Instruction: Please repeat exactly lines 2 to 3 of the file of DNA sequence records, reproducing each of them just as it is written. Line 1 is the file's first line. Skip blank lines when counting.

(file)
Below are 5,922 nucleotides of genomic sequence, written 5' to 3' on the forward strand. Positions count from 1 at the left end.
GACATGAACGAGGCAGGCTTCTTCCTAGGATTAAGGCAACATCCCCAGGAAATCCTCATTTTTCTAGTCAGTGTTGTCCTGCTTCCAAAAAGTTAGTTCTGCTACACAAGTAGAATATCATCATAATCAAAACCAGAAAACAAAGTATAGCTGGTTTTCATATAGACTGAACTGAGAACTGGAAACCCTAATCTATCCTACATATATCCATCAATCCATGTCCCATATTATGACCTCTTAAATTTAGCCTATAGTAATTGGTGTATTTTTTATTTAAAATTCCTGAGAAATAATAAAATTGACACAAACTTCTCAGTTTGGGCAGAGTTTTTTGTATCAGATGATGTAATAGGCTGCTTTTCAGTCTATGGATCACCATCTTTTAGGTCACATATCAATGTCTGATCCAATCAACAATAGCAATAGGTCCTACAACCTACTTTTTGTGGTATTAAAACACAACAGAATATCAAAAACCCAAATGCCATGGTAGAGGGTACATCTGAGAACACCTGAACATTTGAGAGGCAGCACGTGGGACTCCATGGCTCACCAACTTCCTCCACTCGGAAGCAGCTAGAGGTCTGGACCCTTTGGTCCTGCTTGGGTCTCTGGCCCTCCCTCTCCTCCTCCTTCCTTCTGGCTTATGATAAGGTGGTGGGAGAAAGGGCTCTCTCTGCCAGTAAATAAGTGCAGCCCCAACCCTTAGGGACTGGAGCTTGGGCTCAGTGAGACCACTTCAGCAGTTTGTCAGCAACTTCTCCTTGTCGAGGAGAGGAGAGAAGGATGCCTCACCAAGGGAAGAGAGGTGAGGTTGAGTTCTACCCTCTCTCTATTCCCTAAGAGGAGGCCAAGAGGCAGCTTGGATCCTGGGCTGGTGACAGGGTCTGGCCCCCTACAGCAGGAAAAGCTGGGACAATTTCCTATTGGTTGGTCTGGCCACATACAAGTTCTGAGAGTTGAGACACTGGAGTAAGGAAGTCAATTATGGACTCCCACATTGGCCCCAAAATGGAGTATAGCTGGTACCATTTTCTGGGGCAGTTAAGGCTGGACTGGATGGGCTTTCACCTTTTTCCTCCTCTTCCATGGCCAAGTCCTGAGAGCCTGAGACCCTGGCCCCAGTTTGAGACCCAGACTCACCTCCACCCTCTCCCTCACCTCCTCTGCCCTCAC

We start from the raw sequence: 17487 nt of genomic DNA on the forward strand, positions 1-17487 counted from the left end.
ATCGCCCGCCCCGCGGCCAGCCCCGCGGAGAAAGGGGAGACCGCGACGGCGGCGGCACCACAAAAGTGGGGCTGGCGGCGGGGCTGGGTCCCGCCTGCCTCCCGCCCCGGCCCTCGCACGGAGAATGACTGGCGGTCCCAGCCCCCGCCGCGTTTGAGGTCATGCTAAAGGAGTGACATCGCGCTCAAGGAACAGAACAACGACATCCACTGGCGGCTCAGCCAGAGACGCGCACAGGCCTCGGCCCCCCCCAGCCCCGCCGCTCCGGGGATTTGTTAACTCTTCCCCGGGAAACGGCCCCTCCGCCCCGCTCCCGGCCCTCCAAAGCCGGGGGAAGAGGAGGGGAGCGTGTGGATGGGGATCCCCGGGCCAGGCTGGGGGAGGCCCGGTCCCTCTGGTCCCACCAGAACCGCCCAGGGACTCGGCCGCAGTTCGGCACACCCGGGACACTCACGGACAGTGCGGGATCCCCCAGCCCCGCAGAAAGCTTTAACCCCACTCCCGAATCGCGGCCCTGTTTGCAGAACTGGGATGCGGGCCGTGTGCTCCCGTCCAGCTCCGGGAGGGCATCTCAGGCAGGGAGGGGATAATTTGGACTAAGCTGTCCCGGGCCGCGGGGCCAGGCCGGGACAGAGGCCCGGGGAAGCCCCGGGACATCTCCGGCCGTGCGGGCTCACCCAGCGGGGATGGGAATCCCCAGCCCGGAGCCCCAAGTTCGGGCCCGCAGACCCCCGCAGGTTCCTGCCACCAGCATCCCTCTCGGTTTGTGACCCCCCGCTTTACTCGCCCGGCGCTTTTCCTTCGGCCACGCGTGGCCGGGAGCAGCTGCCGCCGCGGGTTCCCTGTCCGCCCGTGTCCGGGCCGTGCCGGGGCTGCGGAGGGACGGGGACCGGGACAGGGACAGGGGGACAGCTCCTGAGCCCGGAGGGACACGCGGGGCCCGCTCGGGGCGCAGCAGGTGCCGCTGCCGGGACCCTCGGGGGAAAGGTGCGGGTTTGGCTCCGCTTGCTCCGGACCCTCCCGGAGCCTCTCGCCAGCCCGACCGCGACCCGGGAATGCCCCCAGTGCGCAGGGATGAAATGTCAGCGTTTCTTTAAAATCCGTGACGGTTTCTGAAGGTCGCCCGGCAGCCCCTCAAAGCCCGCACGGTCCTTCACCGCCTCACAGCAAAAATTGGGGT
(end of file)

GACATGAACGAGGCAGGCTTCTTCCTAGGATTAAGGCAACATCCCCAGGAAATCCTCATTTTTCTAGTCAGTGTTGTCCTGCTTCCAAAAAGTTAGTTCTGCTACACAAGTAGAATATCATCATAATCAAAACCAGAAAACAAAGTATAGCTGGTTTTCATATAGACTGAACTGAGAACTGGAAACCCTAATCTATCCTACATATATCCATCAATCCATGTCCCATATTATGACCTCTTAAATTTAGCCTATAGTAATTGGTGTATTTTTTATTTAAAATTCCTGAGAAATAATAAAATTGACACAAACTTCTCAGTTTGGGCAGAGTTTTTTGTATCAGATGATGTAATAGGCTGCTTTTCAGTCTATGGATCACCATCTTTTAGGTCACATATCAATGTCTGATCCAATCAACAATAGCAATAGGTCCTACAACCTACTTTTTGTGGTATTAAAACACAACAGAATATCAAAAACCCAAATGCCATGGTAGAGGGTACATCTGAGAACACCTGAACATTTGAGAGGCAGCACGTGGGACTCCATGGCTCACCAACTTCCTCCACTCGGAAGCAGCTAGAGGTCTGGACCCTTTGGTCCTGCTTGGGTCTCTGGCCCTCCCTCTCCTCCTCCTTCCTTCTGGCTTATGATAAGGTGGTGGGAGAAAGGGCTCTCTCTGCCAGTAAATAAGTGCAGCCCCAACCCTTAGGGACTGGAGCTTGGGCTCAGTGAGACCACTTCAGCAGTTTGTCAGCAACTTCTCCTTGTCGAGGAGAGGAGAGAAGGATGCCTCACCAAGGGAAGAGAGGTGAGGTTGAGTTCTACCCTCTCTCTATTCCCTAAGAGGAGGCCAAGAGGCAGCTTGGATCCTGGGCTGGTGACAGGGTCTGGCCCCCTACAGCAGGAAAAGCTGGGACAATTTCCTATTGGTTGGTCTGGCCACATACAAGTTCTGAGAGTTGAGACACTGGAGTAAGGAAGTCAATTATGGACTCCCACATTGGCCCCAAAATGGAGTATAGCTGGTACCATTTTCTGGGGCAGTTAAGGCTGGACTGGATGGGCTTTCACCTTTTTCCTCCTCTTCCATGGCCAAGTCCTGAGAGCCTGAGACCCTGGCCCCAGTTTGAGACCCAGACTCACCTCCACCCTCTCCCTCACCTCCTCTGCCCTCAC

We start from the raw sequence: 17487 nt of genomic DNA on the forward strand, positions 1-17487 counted from the left end.